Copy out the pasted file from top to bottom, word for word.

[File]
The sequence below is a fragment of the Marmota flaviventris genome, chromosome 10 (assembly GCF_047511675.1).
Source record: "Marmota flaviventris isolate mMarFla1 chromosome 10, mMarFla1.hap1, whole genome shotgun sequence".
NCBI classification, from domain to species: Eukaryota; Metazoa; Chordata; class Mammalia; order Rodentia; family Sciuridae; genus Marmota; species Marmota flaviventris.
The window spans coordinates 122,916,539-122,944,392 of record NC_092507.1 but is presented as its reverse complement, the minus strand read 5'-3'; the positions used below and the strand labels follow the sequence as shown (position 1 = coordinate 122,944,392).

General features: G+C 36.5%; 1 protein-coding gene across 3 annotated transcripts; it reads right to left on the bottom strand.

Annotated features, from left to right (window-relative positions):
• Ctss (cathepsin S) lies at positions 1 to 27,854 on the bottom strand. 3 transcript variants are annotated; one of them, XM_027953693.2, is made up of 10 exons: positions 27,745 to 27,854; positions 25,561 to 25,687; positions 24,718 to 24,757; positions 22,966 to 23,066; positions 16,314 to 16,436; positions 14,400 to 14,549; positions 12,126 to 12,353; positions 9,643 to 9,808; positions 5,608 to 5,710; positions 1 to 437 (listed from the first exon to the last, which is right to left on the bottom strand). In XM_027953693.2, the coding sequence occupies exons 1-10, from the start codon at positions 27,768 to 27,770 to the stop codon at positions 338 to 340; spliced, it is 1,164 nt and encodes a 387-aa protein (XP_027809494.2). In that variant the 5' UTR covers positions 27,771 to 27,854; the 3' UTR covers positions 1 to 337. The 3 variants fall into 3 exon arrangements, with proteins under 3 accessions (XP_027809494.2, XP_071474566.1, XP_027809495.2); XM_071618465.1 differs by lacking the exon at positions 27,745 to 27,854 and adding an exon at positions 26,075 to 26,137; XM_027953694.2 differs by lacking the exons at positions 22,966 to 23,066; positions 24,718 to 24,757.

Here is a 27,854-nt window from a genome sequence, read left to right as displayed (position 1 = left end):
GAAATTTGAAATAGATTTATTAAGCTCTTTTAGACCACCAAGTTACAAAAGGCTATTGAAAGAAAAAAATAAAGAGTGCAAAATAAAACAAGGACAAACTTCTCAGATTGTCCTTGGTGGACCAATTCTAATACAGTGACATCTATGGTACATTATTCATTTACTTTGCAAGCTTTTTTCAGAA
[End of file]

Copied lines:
The sequence below is a fragment of the Marmota flaviventris genome, chromosome 10 (assembly GCF_047511675.1).
Source record: "Marmota flaviventris isolate mMarFla1 chromosome 10, mMarFla1.hap1, whole genome shotgun sequence".
NCBI classification, from domain to species: Eukaryota; Metazoa; Chordata; class Mammalia; order Rodentia; family Sciuridae; genus Marmota; species Marmota flaviventris.
The window spans coordinates 122,916,539-122,944,392 of record NC_092507.1 but is presented as its reverse complement, the minus strand read 5'-3'; the positions used below and the strand labels follow the sequence as shown (position 1 = coordinate 122,944,392).

General features: G+C 36.5%; 1 protein-coding gene across 3 annotated transcripts; it reads right to left on the bottom strand.

Annotated features, from left to right (window-relative positions):
• Ctss (cathepsin S) lies at positions 1 to 27,854 on the bottom strand. 3 transcript variants are annotated; one of them, XM_027953693.2, is made up of 10 exons: positions 27,745 to 27,854; positions 25,561 to 25,687; positions 24,718 to 24,757; positions 22,966 to 23,066; positions 16,314 to 16,436; positions 14,400 to 14,549; positions 12,126 to 12,353; positions 9,643 to 9,808; positions 5,608 to 5,710; positions 1 to 437 (listed from the first exon to the last, which is right to left on the bottom strand). In XM_027953693.2, the coding sequence occupies exons 1-10, from the start codon at positions 27,768 to 27,770 to the stop codon at positions 338 to 340; spliced, it is 1,164 nt and encodes a 387-aa protein (XP_027809494.2). In that variant the 5' UTR covers positions 27,771 to 27,854; the 3' UTR covers positions 1 to 337. The 3 variants fall into 3 exon arrangements, with proteins under 3 accessions (XP_027809494.2, XP_071474566.1, XP_027809495.2); XM_071618465.1 differs by lacking the exon at positions 27,745 to 27,854 and adding an exon at positions 26,075 to 26,137; XM_027953694.2 differs by lacking the exons at positions 22,966 to 23,066; positions 24,718 to 24,757.

Here is a 27,854-nt window from a genome sequence, read left to right as displayed (position 1 = left end):
GAAATTTGAAATAGATTTATTAAGCTCTTTTAGACCACCAAGTTACAAAAGGCTATTGAAAGAAAAAAATAAAGAGTGCAAAATAAAACAAGGACAAACTTCTCAGATTGTCCTTGGTGGACCAATTCTAATACAGTGACATCTATGGTACATTATTCATTTACTTTGCAAGCTTTTTTCAGAA